The American Empire
American Imperialism: Aberration or Historical Continuity?
For those who absurdly believe that America is not an empire, the below photos give a stark comparison between America's empire and the greatest empires of the past.
"The assumption that the colonial power is benevolent and has the interests of the natives at heart is as old as imperialism itself. Thus the liberal Herman Merivale, lecturing at Oxford in 1840, lauded the British policy of colonial enlightenment which stands in contrast to our (the British) ancestors, who cared little about the internal government of their colonies, and kept them in subjection in order to derive certain supposed commercial advantages from them, whereas we (the British) give them commercial advantages, and tax ourselves for their benefit, in order to give them an interest in remaining under our supremacy, that we may have the pleasure of governing them."
Articles on this topic:
Monthly Review: U.S. Military Bases and Empire
Reuters: With expenditure of $455 billion, the United States accounted for almost half of global [World military spending], more than the combined total of the 32 next most powerful nations
Associated Press: U.S. Sells the Most Weapons to Developing Nations
Once upon a time, you could trace the spread of imperialism by counting up colonies. America's version of the colony is the military base. By following the changing politics of global basing, one can learn much about our ever larger imperial stance and the militarism that grows with it.
--America's Empire of Bases
Mar 18th 2004 Economist
WHEN the second world war and the Korean war had ended, America found itself in possession of what turned out to be some pretty useful territory. The bases used in the Japanese, European and Korean campaigns proved vital in the prosecution of the cold war. During it, the disposition of America's forces petrified, and large concentrations are still in Germany, South Korea and Japan.
America's active-duty force shrunk by around a third during the 1990s—it now numbers around 1.4m altogether—even as the eruption of small, hot wars made it busier.
... America also develops smaller, dispersed bases in previously unconsidered regions, as it did in central Asia at the time of the Afghan war. Some of these could be lightly manned or even manless when not in use, and rapidly reinforced by air and sea in times of crisis. Andrew Krepinevich, of the Centre for Strategic and Budgetary Assessments, compares the frontier posts of the Roman empire, which could be (relatively) speedily reinforced by road (see Roman empire map below) . Paul Wolfowitz, the deputy defense secretary, also talked recently about the importance, in the disparate “war on terror”, of working with indigenous forces—as America did in Afghanistan, and as Britain regularly did when its own empire sprawled across the globe.
...Mr Rumsfeld has said there will be changes to the American presence in Japan—home to around 40,000 servicemen—and in South Korea and Germany (though the status of Ramstein air base there seems assured). Although he has also said that he doesn't plan many new bases, there are likely to be new facilities in the countries of his “new Europe”, which are closer to the Balkans and to central Asia than is “old Europe”.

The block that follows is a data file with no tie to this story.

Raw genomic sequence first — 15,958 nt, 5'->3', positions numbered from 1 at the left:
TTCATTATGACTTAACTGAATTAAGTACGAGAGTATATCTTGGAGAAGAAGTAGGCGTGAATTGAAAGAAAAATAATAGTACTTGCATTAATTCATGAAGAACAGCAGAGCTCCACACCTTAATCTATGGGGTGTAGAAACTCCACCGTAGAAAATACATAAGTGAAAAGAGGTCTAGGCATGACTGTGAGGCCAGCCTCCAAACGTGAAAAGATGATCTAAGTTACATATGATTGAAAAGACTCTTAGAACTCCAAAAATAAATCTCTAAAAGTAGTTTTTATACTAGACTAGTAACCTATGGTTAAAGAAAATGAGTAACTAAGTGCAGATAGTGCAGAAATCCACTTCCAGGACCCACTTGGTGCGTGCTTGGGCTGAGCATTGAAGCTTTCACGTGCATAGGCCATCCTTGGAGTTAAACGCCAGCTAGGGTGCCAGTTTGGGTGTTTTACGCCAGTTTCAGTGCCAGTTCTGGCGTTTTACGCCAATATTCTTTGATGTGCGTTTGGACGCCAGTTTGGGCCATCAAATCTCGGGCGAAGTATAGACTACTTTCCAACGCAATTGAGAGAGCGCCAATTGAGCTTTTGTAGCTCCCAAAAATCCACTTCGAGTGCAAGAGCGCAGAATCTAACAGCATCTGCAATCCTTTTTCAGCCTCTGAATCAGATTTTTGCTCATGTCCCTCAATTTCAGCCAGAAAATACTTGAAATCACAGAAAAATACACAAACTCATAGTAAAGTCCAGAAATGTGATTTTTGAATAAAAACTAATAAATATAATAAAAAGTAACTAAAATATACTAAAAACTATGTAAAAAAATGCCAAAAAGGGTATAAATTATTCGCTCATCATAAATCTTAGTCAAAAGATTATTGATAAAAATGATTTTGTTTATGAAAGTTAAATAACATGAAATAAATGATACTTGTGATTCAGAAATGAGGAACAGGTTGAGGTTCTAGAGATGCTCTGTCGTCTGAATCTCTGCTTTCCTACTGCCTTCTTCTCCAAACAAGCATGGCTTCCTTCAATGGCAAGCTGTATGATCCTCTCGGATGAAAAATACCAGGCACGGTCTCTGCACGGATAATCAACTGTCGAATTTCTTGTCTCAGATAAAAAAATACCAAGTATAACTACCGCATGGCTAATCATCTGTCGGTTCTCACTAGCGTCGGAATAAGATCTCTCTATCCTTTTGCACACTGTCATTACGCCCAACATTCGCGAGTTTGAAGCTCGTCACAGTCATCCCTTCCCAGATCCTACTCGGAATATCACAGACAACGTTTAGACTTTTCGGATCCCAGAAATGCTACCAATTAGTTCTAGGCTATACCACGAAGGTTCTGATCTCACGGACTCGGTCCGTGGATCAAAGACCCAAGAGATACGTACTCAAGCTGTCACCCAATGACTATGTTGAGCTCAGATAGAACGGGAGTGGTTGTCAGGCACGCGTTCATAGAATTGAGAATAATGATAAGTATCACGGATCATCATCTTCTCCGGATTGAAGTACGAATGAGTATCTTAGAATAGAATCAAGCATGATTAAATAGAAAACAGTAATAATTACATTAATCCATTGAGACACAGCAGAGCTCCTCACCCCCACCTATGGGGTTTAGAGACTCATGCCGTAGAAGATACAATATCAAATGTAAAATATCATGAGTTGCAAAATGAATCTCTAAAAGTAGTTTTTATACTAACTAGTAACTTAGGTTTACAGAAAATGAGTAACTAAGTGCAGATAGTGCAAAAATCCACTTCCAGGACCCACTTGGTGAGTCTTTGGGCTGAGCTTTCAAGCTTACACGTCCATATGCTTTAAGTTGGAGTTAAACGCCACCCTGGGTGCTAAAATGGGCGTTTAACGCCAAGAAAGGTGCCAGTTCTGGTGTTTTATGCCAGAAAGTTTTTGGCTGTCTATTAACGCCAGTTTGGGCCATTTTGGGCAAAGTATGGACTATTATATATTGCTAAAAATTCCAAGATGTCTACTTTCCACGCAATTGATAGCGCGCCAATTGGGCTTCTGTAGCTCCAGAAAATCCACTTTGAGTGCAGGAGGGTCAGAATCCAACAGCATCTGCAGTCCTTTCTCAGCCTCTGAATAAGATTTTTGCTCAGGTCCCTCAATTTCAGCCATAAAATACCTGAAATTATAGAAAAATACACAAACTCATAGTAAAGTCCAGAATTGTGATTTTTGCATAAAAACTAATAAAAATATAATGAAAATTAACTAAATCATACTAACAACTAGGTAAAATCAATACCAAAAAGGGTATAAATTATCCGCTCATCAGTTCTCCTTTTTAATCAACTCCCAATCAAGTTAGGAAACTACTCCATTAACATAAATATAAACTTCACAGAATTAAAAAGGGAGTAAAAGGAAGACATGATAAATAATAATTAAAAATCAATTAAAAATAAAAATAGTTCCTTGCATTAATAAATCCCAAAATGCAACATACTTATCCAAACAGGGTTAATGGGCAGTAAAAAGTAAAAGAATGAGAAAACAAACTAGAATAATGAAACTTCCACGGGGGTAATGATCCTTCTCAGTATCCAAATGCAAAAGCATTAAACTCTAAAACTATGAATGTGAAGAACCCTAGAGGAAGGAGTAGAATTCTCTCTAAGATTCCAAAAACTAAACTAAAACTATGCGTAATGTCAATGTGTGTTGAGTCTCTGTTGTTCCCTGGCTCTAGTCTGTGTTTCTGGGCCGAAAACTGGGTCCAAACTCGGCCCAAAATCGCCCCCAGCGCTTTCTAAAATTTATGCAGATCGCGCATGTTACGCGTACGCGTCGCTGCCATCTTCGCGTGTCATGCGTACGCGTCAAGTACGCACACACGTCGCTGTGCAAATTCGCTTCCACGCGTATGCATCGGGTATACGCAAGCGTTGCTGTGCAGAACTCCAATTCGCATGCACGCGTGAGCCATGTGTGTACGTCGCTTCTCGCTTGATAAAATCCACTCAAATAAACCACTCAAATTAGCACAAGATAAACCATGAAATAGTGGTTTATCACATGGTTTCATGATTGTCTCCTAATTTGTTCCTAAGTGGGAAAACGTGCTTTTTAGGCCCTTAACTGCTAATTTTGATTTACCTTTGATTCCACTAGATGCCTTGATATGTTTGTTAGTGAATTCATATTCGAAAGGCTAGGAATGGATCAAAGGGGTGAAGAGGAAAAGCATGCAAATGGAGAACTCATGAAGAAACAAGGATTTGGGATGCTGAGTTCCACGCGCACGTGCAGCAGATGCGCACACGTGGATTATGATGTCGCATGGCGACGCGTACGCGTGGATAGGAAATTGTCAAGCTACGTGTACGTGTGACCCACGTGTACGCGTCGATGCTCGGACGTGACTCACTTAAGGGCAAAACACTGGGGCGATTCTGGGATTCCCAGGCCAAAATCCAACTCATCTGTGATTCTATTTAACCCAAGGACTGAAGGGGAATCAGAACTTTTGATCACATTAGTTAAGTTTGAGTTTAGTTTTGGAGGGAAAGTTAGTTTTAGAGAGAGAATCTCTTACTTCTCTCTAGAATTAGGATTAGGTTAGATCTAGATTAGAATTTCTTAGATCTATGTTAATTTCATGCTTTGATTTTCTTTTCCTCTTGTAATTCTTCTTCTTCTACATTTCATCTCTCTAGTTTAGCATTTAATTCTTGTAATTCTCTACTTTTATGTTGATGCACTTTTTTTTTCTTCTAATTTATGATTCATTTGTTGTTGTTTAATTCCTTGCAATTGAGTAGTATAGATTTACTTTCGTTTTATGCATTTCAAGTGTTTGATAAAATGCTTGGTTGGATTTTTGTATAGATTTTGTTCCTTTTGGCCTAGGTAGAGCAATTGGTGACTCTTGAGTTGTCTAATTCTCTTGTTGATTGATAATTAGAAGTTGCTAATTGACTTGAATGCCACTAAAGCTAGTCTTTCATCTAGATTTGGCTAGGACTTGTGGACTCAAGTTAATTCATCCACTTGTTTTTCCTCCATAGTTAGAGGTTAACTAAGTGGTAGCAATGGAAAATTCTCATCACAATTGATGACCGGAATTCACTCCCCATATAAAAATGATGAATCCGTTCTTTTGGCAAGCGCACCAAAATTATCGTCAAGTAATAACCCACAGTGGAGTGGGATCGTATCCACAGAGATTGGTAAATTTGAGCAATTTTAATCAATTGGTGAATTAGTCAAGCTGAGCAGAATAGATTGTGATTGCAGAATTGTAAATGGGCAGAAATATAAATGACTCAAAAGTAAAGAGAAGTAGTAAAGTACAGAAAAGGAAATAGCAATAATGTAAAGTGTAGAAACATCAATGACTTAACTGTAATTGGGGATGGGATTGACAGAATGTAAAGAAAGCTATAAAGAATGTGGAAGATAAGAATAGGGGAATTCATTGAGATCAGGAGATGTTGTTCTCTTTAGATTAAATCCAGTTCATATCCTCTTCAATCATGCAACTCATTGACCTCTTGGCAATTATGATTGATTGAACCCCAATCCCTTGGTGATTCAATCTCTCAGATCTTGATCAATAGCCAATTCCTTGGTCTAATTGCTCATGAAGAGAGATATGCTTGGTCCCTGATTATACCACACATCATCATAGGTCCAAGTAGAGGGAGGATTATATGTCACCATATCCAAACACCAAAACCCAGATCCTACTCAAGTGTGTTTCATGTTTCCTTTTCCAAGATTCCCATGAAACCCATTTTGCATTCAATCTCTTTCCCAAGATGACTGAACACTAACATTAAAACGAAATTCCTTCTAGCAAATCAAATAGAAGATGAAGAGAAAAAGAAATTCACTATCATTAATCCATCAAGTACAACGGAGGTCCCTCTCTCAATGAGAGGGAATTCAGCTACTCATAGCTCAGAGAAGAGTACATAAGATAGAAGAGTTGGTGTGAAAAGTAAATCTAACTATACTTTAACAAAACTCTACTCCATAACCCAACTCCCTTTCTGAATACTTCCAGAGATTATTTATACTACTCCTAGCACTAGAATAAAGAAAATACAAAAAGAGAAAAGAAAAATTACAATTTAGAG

The excel file: Global U.S. Troop Deployment, 1950-2003 from the ultra-conservative Heritage Foundation.
America's Empire of Bases
Our military deploys well over half a million soldiers, spies, technicians, teachers, dependents, and civilian contractors in other nations.
The Pentagon currently owns or rents 702 overseas bases in about 130 countries and has another 6,000 bases in the United States and its territories.
46 countries with no U.S. military presence
156 countries with U.S. troops
63 countries with U.S. military bases and troops
7 countries with 13 new U.S. military bases since 9/11
BY THE NUMBERS
845,441 Number of structures (covering 30 million acres) controlled by the Dept. of Defense, the world’s largest landlord.
$396 billion Bush’s 2003 military budget
$289 billion 2000 military budget (before Bush)
$60 billion Military budget of Russia, 2nd in the world after U.S.
25 Number of top military spending countries whose combined military budgets equals that of the U.S.
$45 billion Budget for education, 2nd largest discretionary budget item after military in 2002
50.5% Proportion of the total 2002 U.S. discretionary budget devoted to military
Sources: Dept. of Defense, "Base Structure Report, FY 2001" and Defense Almanac; Center for
Defense Information Almanac, 2001–2002; www.cdi.org
From: archived website
Portions of “Benevolent Assimilation” The American Conquest of the Philippines, 1899-1903
Author: Stuart Creighton Miller
Click here for more on the Philippines
American Imperialism: Aberration or Historical Continuity?
AMERICA IS “UNIQUE”, WHICH IS TAUGHT IN AMERICA SCHOOLS